In my previous blog I was quite enthusiastic about the biography of Harry Kuitert (b. 1924), by Gert J. Peelens. I have now finished the book and my enthusiasm has gradually become mingled with a sense of tragedy.
Peelen paints a very fascinating picture of Kuitert and gives a clear description of his development as an ethicist and a theologian. His career is, in fact, a triptych: Kuitert’s academic career shifted from theology to ethics and, after he retired, back to theology. In his advanced age Kuitert produced a number of theological books for a broader public. Some of these have become real bestsellers.
It is not strange to detect a development in someone’s thinking—and that is certainly true for a theologian. But in the case of Kuitert we are faced with a man who began his career as a fundamentalist pastor in the small Christian Reformed Church in Scharendijke, a conservative village in the Southwestern part of the country, and who, some six decades later no longer believes that God really exists (i.e. as a Reality outside us), and who no longer expects a life after death.
His complete turn-around has probably been best expressed in two of his famous one-liners. In 1974 he stated that everything we say about ‘above’, comes from below. In 2002 he told his readers that at first there were human beings, then there were gods, and then came God. And not the other way around,
As the years passed we notice a consistent line in Kuitert’s thinking. He becomes more and more convinced that we cannot read the Bible as history. The Bible stories did not really happen in the way they were written down. They are stories, myths. At first he was mainly concerned about he lack of historicity in the first three chapters of the Bible: we cannot accept the stories of creation and of the Fall as literal. But as he became older—and this is especially clear from his more recent books—little of the biblical story remains. He is more and more convinced that, when we speak of God, we do not refer to a Reality outside of us (to a Referent, as philosophers would say). God is the product of our imagination. And this does not just apply to God, but to all aspects of our faith. This does not make the Christian faith completely worthless, even though many of his readers think so. Ever more frequently people accuse Kuitert that he has robbed them of their faith.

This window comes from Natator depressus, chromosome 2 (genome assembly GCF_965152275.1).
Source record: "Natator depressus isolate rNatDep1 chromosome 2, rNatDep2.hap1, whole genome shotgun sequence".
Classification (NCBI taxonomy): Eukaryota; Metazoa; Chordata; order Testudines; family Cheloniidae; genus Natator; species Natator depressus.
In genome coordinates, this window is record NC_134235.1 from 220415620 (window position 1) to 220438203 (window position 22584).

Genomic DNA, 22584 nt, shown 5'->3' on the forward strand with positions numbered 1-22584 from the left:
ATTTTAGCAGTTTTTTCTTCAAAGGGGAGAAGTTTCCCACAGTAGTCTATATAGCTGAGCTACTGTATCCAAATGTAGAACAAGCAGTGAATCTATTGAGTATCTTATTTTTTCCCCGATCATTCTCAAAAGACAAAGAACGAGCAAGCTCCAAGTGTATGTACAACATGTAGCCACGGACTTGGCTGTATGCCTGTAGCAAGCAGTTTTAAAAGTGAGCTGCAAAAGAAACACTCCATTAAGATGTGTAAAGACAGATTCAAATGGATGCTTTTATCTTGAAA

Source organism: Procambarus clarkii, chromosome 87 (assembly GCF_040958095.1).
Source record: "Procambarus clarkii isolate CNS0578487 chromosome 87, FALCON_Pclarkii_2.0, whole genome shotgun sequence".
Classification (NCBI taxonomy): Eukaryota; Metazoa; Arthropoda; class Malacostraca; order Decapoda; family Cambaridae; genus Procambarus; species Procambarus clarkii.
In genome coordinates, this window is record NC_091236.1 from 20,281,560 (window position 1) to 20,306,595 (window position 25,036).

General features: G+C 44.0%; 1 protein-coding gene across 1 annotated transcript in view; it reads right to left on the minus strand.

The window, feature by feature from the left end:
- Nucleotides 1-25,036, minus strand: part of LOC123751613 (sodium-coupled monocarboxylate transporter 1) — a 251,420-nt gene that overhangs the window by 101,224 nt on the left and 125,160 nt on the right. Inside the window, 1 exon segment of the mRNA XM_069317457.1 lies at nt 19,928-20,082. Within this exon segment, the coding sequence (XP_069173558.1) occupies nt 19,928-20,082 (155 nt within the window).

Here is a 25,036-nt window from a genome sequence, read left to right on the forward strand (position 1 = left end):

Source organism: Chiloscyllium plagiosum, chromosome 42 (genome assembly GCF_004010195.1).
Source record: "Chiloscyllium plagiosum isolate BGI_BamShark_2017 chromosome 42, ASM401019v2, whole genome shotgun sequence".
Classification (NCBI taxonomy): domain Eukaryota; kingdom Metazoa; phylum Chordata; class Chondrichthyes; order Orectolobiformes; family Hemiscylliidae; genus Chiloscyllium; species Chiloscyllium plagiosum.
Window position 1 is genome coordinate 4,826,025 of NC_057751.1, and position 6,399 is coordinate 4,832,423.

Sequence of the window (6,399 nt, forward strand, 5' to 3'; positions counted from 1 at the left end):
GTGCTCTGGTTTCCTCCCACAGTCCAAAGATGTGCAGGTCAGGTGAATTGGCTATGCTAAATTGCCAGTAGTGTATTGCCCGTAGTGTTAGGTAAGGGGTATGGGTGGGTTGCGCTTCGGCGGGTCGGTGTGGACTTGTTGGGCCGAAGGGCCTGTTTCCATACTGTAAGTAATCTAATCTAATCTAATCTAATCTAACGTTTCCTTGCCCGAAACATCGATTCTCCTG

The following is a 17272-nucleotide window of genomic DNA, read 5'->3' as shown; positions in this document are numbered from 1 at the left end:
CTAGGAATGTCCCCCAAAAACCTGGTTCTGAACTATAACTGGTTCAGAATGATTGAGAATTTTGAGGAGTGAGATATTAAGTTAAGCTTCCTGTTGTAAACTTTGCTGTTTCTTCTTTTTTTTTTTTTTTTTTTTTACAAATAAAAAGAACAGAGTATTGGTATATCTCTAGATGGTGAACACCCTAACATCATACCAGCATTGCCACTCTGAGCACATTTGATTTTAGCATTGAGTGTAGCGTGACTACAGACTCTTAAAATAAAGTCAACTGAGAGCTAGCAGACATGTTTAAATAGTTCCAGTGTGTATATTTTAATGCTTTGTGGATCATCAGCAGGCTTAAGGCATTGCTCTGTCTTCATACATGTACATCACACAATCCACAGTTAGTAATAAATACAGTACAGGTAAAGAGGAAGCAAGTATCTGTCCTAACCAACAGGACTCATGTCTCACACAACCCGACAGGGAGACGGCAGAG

I agree with Kuitert in many of the things he says. When we use God-talk and faith-talk, we can only do so with human language—with human metaphors and literary models. This is often forgotten and leads almost inevitably to a caricature of God. But I am not prepared to follow Kuitert in eliminating the possibility of divine revelation. There are, I think, at least as many arguments for the existence of God (as an Eternal Reality outside of us) as there are reasons to deny God’s existence. If we are prepared to recognize the fact that God exists, it seems logical to assume that this God makes himself known to us, gives us information about himself and what he does for us andexpecs from us. If that is true, it follows that not all God-talk originates in our human imagination. Something from above is received here below and can be known to us. That is something that encourages me, even though we must remember that in our thinking and speaking about God we will always be handicapped by our creaturely limitations.
Kuitert has a defense against the accusation that he has taken the faith of many people away, that we cannot simply dismiss. The panic among believers, he says, is the result of the fact that most theologians have too long remained silent about their discoveries and they carefully kept their conclusions in their own small circle. When at last, like Kuitert, they began to speak and write about their opinions, some felt liberated but many felt betrayed and frustrated. This is also a lesson for Seventh-day Adventist theologians. Among them we also notice tthe tendency to keep quiet about the developments in their theological views, afraid that they might confuse the members in the pew (or lose their job). This is unfortunate and dishonest. And in the long run it causes immense problems.
A denomination has to gain a great deal by being open, also when the basic elements of its theology are at stake, as well as the ways in which these impact on the faith community.